2004 Virginia Legislative Update

Published on: 7/14/2004

July 14, 2004

In a session best remembered for debate over Virginia's biennial budget, the 2004 session of the General Assembly did enact laws of interest to physicians, health care facilities and liability carriers. Unless otherwise noted, all enactments became effective July 1, 2004.

In a surprising move in response to the availability crisis created by the liquidation of a prominent Virginia carrier, §2.2-1839.1 was enacted, providing that certain qualified physicians and sole community hospitals may purchase medical malpractice insurance from the risk management plan administered by the Virginia Department of Treasury. The provisions of the bill are not effective until July 1, 2006.

The General Assembly provided relief from liability by adding a new §54.1-2962.2, which provides that the physician-patient relationship created by virtue of an on-call physician or his agent evaluating or treating the patient in an emergency room is terminated upon discharge of the patient from the emergency room.

In an effort to further reduce the financial impact on defendants of the voluntary case dismissal by non-suit, the pre-trial dismissal "window" in which the plaintiff may avoid an assessment of fees and travel costs of expert witnesses scheduled to appear at trial was increased from five to seven days.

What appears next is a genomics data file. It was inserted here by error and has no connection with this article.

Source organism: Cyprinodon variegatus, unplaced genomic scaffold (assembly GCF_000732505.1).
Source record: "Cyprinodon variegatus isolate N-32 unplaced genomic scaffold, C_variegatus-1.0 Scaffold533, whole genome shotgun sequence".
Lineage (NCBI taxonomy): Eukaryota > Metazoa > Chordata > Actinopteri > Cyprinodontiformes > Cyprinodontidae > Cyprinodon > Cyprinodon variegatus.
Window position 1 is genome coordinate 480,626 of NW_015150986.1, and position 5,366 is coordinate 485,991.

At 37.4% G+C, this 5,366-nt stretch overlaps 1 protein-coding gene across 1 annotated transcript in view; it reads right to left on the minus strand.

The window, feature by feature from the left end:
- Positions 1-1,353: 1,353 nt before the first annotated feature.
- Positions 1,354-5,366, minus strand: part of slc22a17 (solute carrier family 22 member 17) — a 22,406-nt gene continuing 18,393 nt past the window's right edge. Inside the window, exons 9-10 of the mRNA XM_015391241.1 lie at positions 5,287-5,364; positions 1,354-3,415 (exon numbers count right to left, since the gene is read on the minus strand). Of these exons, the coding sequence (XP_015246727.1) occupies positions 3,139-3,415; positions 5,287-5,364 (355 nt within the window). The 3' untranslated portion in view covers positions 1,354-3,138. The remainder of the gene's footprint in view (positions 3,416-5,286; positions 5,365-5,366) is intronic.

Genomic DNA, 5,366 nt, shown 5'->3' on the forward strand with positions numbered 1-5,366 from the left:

The General Assembly amended the provisions of §8.01-262 regarding permissible venue to provide that a defendant may be sued in a city or county wherein he conducts "substantial business activity" as opposed to where he "regularly conducts affairs or business activity." This moderates, to some extent, forum shopping by plaintiffs.

An amendment to §8.01-581.17 extends the privileges of confidential communications to quality assurance or peer review committees established under (1) a national or state peer review entity, (2) a national or state accreditation entity, (3) a national professional association of health care providers or Virginia chapter of such an association, (4) an MCHIP licensee and (5) a statewide or local association representing health care providers licensed in Virginia.

The statutes controlling certificates of public need were amended to modify the criteria relating to the extent to which the project will be accessible to all residents of the area proposed to be served by a medical care facility to require the Commissioner of Health to consider the effects on accessibility on any proposed relocation of an existing service or facility.

A number of bills which did not pass in 2004 may be seen again in 2005. HB 1226, a bill to create immunity from liability for physicians rendering indigent health care, was passed by indefinitely by the House Committee for Courts of Justice. HB 1484, a bill requiring that all parties attend and participate in a medical malpractice review panel hearing, was tabled by the House Committee for Courts of Justice. The same committee failed to report out HB 1126, a bill to permit motions for summary judgment to be based upon depositions. This committee also continued until 2005 HB 495, a bill requiring the party requesting issuance of a witness summons to a treating physician to pay the physician's costs and expenses incurred in responding to the summons, including fees and costs associated with health care services that are cancelled or rescheduled.

One piece of legislation stricken from the docket of the House Committee on Health, Welfare and Institutions in the 2004 session is unlikely to reappear in 2005. This is HB 521, a bill to require, as a condition of licensure, that each hospital report medical errors committed by physicians and other health care providers granted privileges to practice at the hospital.